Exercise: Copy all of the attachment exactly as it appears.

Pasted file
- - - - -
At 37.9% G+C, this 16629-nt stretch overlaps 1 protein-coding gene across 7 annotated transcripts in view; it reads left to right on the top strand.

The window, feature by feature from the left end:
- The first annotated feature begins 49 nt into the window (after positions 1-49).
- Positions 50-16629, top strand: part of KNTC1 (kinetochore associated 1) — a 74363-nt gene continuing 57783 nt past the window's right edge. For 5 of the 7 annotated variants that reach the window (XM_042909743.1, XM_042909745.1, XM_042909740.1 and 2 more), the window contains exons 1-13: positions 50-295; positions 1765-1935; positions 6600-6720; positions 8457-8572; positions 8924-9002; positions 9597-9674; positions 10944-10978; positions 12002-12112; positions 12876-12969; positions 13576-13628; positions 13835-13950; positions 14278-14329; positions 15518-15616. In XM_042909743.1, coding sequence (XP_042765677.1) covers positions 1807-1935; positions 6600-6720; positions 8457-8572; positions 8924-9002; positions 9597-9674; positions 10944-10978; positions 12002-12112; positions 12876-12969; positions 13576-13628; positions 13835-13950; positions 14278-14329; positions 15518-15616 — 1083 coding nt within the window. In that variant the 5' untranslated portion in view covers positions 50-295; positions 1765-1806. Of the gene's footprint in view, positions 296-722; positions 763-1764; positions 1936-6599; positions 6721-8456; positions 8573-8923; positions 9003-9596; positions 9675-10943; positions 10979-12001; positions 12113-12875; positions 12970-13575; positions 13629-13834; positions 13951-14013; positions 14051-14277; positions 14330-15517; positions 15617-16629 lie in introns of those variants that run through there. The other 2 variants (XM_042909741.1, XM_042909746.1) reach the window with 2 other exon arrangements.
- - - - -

At 37.9% G+C, this 16629-nt stretch overlaps 1 protein-coding gene across 7 annotated transcripts in view; it reads left to right on the top strand.

The window, feature by feature from the left end:
- The first annotated feature begins 49 nt into the window (after positions 1-49).
- Positions 50-16629, top strand: part of KNTC1 (kinetochore associated 1) — a 74363-nt gene continuing 57783 nt past the window's right edge. For 5 of the 7 annotated variants that reach the window (XM_042909743.1, XM_042909745.1, XM_042909740.1 and 2 more), the window contains exons 1-13: positions 50-295; positions 1765-1935; positions 6600-6720; positions 8457-8572; positions 8924-9002; positions 9597-9674; positions 10944-10978; positions 12002-12112; positions 12876-12969; positions 13576-13628; positions 13835-13950; positions 14278-14329; positions 15518-15616. In XM_042909743.1, coding sequence (XP_042765677.1) covers positions 1807-1935; positions 6600-6720; positions 8457-8572; positions 8924-9002; positions 9597-9674; positions 10944-10978; positions 12002-12112; positions 12876-12969; positions 13576-13628; positions 13835-13950; positions 14278-14329; positions 15518-15616 — 1083 coding nt within the window. In that variant the 5' untranslated portion in view covers positions 50-295; positions 1765-1806. Of the gene's footprint in view, positions 296-722; positions 763-1764; positions 1936-6599; positions 6721-8456; positions 8573-8923; positions 9003-9596; positions 9675-10943; positions 10979-12001; positions 12113-12875; positions 12970-13575; positions 13629-13834; positions 13951-14013; positions 14051-14277; positions 14330-15517; positions 15617-16629 lie in introns of those variants that run through there. The other 2 variants (XM_042909741.1, XM_042909746.1) reach the window with 2 other exon arrangements.